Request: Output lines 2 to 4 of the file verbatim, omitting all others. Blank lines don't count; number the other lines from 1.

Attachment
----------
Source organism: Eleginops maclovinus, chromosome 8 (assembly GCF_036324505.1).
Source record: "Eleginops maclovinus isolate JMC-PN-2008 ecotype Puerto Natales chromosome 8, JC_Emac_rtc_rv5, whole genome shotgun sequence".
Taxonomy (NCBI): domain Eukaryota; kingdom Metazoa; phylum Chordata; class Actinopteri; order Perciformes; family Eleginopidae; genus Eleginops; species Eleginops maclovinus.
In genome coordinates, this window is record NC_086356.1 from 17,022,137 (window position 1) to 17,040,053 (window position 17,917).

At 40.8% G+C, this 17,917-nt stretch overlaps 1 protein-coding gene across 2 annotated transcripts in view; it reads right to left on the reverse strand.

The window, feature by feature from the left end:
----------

Source record: "Eleginops maclovinus isolate JMC-PN-2008 ecotype Puerto Natales chromosome 8, JC_Emac_rtc_rv5, whole genome shotgun sequence".
Taxonomy (NCBI): domain Eukaryota; kingdom Metazoa; phylum Chordata; class Actinopteri; order Perciformes; family Eleginopidae; genus Eleginops; species Eleginops maclovinus.
In genome coordinates, this window is record NC_086356.1 from 17,022,137 (window position 1) to 17,040,053 (window position 17,917).